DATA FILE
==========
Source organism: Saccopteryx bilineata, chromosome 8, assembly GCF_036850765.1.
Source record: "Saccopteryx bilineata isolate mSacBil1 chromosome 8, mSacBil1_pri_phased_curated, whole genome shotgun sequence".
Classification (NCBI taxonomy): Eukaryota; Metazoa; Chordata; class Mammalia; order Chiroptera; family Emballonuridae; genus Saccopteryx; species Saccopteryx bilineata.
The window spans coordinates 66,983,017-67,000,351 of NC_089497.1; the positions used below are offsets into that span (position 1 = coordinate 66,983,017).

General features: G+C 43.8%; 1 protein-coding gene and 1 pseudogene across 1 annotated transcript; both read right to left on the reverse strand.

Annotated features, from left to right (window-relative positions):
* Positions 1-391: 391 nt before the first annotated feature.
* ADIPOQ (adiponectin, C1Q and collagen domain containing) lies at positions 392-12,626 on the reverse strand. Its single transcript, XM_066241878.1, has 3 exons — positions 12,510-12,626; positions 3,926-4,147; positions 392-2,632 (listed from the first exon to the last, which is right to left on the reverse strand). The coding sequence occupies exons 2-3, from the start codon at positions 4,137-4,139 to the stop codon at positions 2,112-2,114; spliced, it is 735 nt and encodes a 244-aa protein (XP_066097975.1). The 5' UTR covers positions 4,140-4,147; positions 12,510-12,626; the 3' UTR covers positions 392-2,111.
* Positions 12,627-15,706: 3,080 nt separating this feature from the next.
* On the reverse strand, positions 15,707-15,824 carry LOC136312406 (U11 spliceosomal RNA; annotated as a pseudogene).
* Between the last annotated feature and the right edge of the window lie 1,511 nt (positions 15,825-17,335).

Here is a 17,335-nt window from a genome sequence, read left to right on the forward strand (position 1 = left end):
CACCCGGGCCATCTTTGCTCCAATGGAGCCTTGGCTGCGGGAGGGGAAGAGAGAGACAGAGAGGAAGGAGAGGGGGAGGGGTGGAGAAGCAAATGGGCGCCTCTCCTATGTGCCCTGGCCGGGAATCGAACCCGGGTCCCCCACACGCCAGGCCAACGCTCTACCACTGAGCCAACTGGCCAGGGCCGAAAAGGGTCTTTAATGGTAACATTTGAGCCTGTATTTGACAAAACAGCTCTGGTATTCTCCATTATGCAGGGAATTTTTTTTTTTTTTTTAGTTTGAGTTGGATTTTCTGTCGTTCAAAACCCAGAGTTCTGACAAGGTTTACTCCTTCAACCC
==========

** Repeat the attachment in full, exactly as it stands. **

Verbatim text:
Source organism: Saccopteryx bilineata, chromosome 8, assembly GCF_036850765.1.
Source record: "Saccopteryx bilineata isolate mSacBil1 chromosome 8, mSacBil1_pri_phased_curated, whole genome shotgun sequence".
Classification (NCBI taxonomy): Eukaryota; Metazoa; Chordata; class Mammalia; order Chiroptera; family Emballonuridae; genus Saccopteryx; species Saccopteryx bilineata.
The window spans coordinates 66,983,017-67,000,351 of NC_089497.1; the positions used below are offsets into that span (position 1 = coordinate 66,983,017).

General features: G+C 43.8%; 1 protein-coding gene and 1 pseudogene across 1 annotated transcript; both read right to left on the reverse strand.

Annotated features, from left to right (window-relative positions):
* Positions 1-391: 391 nt before the first annotated feature.
* ADIPOQ (adiponectin, C1Q and collagen domain containing) lies at positions 392-12,626 on the reverse strand. Its single transcript, XM_066241878.1, has 3 exons — positions 12,510-12,626; positions 3,926-4,147; positions 392-2,632 (listed from the first exon to the last, which is right to left on the reverse strand). The coding sequence occupies exons 2-3, from the start codon at positions 4,137-4,139 to the stop codon at positions 2,112-2,114; spliced, it is 735 nt and encodes a 244-aa protein (XP_066097975.1). The 5' UTR covers positions 4,140-4,147; positions 12,510-12,626; the 3' UTR covers positions 392-2,111.
* Positions 12,627-15,706: 3,080 nt separating this feature from the next.
* On the reverse strand, positions 15,707-15,824 carry LOC136312406 (U11 spliceosomal RNA; annotated as a pseudogene).
* Between the last annotated feature and the right edge of the window lie 1,511 nt (positions 15,825-17,335).

Here is a 17,335-nt window from a genome sequence, read left to right on the forward strand (position 1 = left end):
CACCCGGGCCATCTTTGCTCCAATGGAGCCTTGGCTGCGGGAGGGGAAGAGAGAGACAGAGAGGAAGGAGAGGGGGAGGGGTGGAGAAGCAAATGGGCGCCTCTCCTATGTGCCCTGGCCGGGAATCGAACCCGGGTCCCCCACACGCCAGGCCAACGCTCTACCACTGAGCCAACTGGCCAGGGCCGAAAAGGGTCTTTAATGGTAACATTTGAGCCTGTATTTGACAAAACAGCTCTGGTATTCTCCATTATGCAGGGAATTTTTTTTTTTTTTTTAGTTTGAGTTGGATTTTCTGTCGTTCAAAACCCAGAGTTCTGACAAGGTTTACTCCTTCAACCC